The Far Pavilions

Previewed 24 March 2005, opened 14 April 2005, closed 17 September 2005 at the Shaftesbury Theatre London

The Far Pavilions is a musical written by Philip Henderson and Stephen Clark, based on the novel by MM Kaye.

The Far Pavilions is set in the India of the British Raj at the end of the 19th century where, against the spectacular and epic sweep of battle, treachery and intrigue, two star-crossed lovers are caught up in a passionate and haunting love story.

"Corny is often such a snooty term; one that suggests intellectual superiority. But corny can still make good theatre. So let's hear an enthusiastic yahoo for an unashamedly soupy, soppy new West End musical. The Far Pavilions is as corny as Paula Radcliffe's big toes, as corny as Kellogg's - but it is terrific fun... It crunches its way efficiently through the plot. It gets on with the job in hand... This is a joyously escapist show, a happy show, a cheerful pick-me-up which even manages to elicit the occasional schmaltzy tear." The Daily Mail

"The British Raj has a lot to answer for: for example, the destruction of the Indian textile industry. To this must now be added this ghastly musical, based on MM Kaye's famous bestselling novel. It has done nothing to make me read it. This is an overdressed Victorian fancy-dress party, desperate to be multiculti, in which it is about as successful as chicken tikka masala with cranberry sauce... The music sounds like a blend of fake Lloyd Webber and fake Schoenberg (Claude-Michel, not Arnold)." The Sunday Times

"In the shape of the big, brassy musical that opened this week at the Shaftesbury Theatre, M M Kaye's themes of national identity (dee-dum-dee-dum-dee-dum), honour (der-der-der-dar) and forbidden love (tra-la-la-la) can seem trite and vacuous, if not downright comical... If you can overlook for one evening any sensitivities you may have about race, class, British history and what has been done to a much-loved book, and simply enjoy the music and the spectacle of a talented cast demonstrating tremendous grace under pressure, then The Far Pavilions might yet be for you." The Sunday Telegraph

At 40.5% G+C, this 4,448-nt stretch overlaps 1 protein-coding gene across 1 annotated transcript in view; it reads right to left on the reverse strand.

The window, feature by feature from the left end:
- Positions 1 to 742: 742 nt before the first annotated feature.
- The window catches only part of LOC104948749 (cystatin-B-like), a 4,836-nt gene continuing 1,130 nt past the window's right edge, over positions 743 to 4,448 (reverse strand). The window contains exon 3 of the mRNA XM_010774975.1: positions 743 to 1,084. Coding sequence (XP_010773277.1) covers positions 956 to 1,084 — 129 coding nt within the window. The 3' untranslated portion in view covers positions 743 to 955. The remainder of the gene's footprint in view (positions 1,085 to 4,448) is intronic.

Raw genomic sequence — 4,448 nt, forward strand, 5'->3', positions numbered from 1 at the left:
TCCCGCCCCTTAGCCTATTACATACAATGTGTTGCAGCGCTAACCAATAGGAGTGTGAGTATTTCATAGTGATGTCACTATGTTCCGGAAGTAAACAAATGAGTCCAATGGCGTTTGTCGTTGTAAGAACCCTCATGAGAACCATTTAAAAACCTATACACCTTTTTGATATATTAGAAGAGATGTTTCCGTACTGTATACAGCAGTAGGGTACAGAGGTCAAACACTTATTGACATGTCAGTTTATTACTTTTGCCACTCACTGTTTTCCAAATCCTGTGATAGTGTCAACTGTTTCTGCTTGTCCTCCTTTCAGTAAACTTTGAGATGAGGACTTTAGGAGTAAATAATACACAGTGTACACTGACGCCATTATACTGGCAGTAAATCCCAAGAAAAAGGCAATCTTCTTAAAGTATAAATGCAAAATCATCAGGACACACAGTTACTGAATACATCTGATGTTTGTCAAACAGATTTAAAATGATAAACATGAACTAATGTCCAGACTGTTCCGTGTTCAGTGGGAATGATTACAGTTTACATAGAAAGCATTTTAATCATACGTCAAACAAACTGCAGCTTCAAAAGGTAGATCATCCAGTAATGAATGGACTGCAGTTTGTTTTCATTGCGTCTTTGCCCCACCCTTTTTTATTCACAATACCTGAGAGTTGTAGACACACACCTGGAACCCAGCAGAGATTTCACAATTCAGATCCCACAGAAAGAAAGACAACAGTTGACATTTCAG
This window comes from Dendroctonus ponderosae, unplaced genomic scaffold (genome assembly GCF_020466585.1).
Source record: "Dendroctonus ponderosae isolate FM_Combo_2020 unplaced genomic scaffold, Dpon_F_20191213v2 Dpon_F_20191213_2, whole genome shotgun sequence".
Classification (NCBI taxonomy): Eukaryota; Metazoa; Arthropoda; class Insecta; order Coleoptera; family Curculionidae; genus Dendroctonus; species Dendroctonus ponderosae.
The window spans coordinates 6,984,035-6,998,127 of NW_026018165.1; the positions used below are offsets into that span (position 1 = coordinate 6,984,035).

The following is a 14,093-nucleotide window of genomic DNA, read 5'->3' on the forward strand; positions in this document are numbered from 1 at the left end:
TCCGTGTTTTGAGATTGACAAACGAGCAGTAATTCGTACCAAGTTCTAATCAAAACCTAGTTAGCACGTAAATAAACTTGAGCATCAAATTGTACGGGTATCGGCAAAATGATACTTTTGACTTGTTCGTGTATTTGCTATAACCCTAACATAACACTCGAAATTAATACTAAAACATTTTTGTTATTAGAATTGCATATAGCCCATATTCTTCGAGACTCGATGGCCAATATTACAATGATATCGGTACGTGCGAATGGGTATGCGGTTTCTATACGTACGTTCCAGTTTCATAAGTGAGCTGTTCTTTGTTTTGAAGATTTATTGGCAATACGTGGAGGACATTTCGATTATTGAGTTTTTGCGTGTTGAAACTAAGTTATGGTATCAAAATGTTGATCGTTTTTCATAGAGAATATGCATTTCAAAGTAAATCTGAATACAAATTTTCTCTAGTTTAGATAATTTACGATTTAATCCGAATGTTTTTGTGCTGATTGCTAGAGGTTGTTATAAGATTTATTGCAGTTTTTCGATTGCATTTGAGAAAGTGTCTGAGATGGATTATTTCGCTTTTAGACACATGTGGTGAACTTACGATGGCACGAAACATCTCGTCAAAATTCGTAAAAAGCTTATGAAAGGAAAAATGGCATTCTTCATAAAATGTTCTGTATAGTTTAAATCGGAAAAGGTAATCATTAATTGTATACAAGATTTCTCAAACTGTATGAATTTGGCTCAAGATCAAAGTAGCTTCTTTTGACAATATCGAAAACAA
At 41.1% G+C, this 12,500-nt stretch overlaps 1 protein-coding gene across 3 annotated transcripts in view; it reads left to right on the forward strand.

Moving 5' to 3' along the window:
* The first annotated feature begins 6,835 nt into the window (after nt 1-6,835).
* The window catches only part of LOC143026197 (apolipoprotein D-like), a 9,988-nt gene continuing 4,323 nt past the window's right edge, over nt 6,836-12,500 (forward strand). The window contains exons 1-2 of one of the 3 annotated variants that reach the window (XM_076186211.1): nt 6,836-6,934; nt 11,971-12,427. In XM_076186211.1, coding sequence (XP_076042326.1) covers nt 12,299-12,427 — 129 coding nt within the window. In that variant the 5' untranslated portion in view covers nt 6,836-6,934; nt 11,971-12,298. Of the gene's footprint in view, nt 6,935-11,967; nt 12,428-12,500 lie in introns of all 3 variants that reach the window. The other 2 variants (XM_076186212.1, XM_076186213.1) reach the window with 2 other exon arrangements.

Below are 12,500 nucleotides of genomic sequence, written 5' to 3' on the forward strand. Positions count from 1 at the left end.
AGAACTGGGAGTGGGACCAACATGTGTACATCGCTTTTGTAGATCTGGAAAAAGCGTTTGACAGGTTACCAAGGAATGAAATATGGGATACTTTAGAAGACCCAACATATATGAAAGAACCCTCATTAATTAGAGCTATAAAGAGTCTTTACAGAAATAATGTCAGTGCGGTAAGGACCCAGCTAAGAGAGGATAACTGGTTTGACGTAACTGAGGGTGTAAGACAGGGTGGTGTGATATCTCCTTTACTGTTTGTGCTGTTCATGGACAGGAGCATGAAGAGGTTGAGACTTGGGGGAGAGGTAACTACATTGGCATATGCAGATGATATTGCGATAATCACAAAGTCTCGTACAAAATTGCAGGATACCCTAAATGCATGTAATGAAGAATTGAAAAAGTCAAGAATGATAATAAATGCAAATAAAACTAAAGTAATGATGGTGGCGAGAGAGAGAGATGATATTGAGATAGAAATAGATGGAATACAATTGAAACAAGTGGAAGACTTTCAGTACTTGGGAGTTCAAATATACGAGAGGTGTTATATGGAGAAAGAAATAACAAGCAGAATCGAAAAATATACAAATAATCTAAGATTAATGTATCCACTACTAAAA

"The lavish new West End musical version of M.M. Kaye's The Far Pavilions is Mills And Boon set against a backdrop of Indian sunsets and a portrait of Indian Empress Victoria. It is the hackneyed story of childhood sweethearts - she's Indian, he's British - who promise undying love, only to be torn apart by ambitious villains, class conflict and racial prejudice, before they are miraculously reunited. Here, at best, we have endless sub-Les Mis lushness, with one bland, slushy love song barely distinguishable from the next and a couple of Indian numbers thrown in as a background to some fabulous dancing by bare-bellied dusky maidens and the hunky Corps of Guides wielding lethal weapons." The Mail on Sunday

The muusical The Far Pavilions in London at the Shaftesbury Theatre previewed from 24 March 2005, opened on 14 April 2005 and closed on 17 September 2005.

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